Top 10 Mistakes New Fish Hobbyists Make

Marie is a lover of everything about and inside of aquariums. Among other friendly creatures, she has a turtle that she adores.

1. Not Treating Tap Water Properly (Or at All)

Tap water contains chlorine, which is safe for humans, but a death sentence for aquatic creatures. Most of us learned this early on; either tap water must sit out for 24 hours so the chlorine evaporates, or be treated with one of the numerous dechlorinators out there to get rid of the chlorine instantly.

But chlorine isn’t the only danger in tap. There can be ammonia and nitrites in tap water (again, safe—just barely—for humans), which is why more experienced hobbyists use such dechlorinators as Prime, a treatment that detoxifies these poisonous chemicals in addition to removing chlorine.

There may be other dangers that cannot be treated by liquid in a bottle. For example, extremely high or extremely low pH, heavy metals, and high nitrates can exist in drinking water, the last being the worst offender (as partial water changes would be pointless). If these levels are dangerous, most would suggest a R.O. system that hooks up to your pipes in order to filter out these pollutants.

2. Not Cycling New Tanks Before Adding Fish

This mistake is way too common, and ties in with the fact that a lot of people don’t know about the nitrogen cycle. We were taught we must perform partial water changes in order to remove fish waste before it compromises the fish’s health, but it isn’t that simple. The truth is fish are constantly living in their own filth; they urinate and defecate every day. So how do we get away with performing partial water changes? How do fish last so long before then? Answer: The Nitrogen Cycle.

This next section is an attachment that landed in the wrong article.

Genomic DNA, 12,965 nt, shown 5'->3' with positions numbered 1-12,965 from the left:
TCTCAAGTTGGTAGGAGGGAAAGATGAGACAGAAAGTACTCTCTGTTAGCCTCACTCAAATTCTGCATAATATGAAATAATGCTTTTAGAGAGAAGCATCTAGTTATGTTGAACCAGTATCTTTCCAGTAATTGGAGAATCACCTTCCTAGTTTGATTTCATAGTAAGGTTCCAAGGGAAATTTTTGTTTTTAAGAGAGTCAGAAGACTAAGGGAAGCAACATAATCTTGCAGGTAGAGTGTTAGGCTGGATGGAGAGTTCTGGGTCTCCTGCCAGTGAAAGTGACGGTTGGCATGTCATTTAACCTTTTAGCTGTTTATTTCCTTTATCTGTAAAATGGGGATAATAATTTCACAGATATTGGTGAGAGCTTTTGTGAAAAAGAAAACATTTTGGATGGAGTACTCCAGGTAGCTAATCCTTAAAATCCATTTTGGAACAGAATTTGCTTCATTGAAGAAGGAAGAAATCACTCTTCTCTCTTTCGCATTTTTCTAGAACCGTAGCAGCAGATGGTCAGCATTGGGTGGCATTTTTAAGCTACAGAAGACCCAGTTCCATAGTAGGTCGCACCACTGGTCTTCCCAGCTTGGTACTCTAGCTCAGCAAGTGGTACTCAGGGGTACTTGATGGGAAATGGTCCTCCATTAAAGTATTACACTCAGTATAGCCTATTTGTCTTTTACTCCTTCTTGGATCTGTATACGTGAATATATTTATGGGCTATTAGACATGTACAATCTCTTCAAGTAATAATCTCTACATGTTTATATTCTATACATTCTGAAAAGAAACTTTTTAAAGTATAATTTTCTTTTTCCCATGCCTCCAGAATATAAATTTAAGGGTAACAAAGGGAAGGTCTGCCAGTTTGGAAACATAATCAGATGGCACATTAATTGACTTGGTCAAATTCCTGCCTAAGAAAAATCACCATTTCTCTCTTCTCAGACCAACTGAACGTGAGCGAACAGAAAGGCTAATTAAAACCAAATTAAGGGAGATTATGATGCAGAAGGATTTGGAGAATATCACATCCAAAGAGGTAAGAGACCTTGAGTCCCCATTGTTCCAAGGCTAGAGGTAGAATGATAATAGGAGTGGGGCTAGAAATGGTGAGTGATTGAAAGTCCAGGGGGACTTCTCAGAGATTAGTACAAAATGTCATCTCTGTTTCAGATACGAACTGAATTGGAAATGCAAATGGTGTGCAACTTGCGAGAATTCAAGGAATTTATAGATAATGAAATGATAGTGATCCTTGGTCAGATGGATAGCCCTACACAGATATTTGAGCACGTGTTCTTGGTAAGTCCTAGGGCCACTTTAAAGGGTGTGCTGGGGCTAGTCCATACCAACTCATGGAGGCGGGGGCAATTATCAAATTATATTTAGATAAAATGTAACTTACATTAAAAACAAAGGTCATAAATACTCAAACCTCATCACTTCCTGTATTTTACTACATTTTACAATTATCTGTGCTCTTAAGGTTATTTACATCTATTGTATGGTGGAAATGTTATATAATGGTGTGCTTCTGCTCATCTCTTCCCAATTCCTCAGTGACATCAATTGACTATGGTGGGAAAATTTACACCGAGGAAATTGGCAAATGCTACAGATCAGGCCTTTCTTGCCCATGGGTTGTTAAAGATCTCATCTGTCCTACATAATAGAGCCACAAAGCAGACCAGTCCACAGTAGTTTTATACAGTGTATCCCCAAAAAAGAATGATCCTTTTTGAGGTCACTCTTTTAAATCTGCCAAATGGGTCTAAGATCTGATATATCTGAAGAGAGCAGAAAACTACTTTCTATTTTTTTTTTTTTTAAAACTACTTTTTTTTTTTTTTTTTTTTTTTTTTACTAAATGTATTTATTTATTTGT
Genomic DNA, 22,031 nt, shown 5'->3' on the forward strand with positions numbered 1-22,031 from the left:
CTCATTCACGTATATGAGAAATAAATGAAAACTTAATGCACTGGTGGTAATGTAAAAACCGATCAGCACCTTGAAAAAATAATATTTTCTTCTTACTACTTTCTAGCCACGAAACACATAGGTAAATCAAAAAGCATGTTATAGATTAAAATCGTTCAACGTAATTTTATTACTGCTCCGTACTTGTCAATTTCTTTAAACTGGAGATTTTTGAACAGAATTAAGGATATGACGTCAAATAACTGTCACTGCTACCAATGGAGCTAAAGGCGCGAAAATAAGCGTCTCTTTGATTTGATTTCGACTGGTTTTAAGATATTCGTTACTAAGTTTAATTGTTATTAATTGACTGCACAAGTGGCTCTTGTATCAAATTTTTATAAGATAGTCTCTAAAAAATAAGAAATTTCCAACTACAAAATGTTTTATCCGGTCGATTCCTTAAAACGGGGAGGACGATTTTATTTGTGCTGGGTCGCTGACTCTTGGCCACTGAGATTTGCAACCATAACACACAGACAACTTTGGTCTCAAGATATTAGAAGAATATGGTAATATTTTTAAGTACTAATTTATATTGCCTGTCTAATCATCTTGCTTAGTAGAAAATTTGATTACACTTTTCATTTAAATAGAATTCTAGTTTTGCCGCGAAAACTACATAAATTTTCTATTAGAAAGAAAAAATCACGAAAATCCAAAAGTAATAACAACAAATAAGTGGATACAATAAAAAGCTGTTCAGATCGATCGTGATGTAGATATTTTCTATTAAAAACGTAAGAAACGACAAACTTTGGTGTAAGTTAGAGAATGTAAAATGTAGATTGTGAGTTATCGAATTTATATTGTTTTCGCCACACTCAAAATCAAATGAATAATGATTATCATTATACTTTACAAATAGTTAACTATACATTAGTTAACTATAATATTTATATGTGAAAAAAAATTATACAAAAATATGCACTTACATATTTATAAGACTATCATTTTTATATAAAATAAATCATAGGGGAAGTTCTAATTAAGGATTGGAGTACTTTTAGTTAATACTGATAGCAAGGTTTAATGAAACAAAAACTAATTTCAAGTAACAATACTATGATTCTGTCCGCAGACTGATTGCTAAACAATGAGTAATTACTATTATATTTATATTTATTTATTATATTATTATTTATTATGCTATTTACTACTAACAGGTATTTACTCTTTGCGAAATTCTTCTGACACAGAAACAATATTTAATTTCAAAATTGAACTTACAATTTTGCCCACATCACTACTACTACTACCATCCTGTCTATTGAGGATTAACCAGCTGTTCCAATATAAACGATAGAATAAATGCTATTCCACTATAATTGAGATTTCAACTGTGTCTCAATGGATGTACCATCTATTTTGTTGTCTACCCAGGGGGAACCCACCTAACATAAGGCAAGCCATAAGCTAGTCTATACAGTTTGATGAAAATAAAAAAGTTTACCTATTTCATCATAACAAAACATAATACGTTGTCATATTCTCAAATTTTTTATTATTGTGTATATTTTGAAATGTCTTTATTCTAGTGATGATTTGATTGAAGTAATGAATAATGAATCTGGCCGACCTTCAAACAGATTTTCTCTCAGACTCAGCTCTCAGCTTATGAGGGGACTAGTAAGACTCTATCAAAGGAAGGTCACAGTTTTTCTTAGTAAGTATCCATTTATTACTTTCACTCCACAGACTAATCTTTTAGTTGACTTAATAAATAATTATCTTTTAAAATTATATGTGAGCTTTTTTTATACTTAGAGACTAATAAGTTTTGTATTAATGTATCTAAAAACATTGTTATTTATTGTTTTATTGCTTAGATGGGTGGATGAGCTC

A natural process built over time, beneficial bacteria eat toxic ammonia produced by fish waste, turning ammonia into nitrites, another toxin (albeit less toxic). Next, the bacteria eat all nitrites, turning them into nitrates, the least harmful and only toxic at 30-40ppm. So a chain follows in this natural system, turning the toxic presence into a safe one, until nitrates (the end result) get too high, which is the point of performing water changes; we do it to reduce nitrates.

However, you don’t have this beneficial bacteria when you set up a new tank. In order to build this system, you must have water, a running filter, and ammonia to start the process. It takes anywhere from 4—8 weeks for the cycle to complete, and then it will be safe for fish.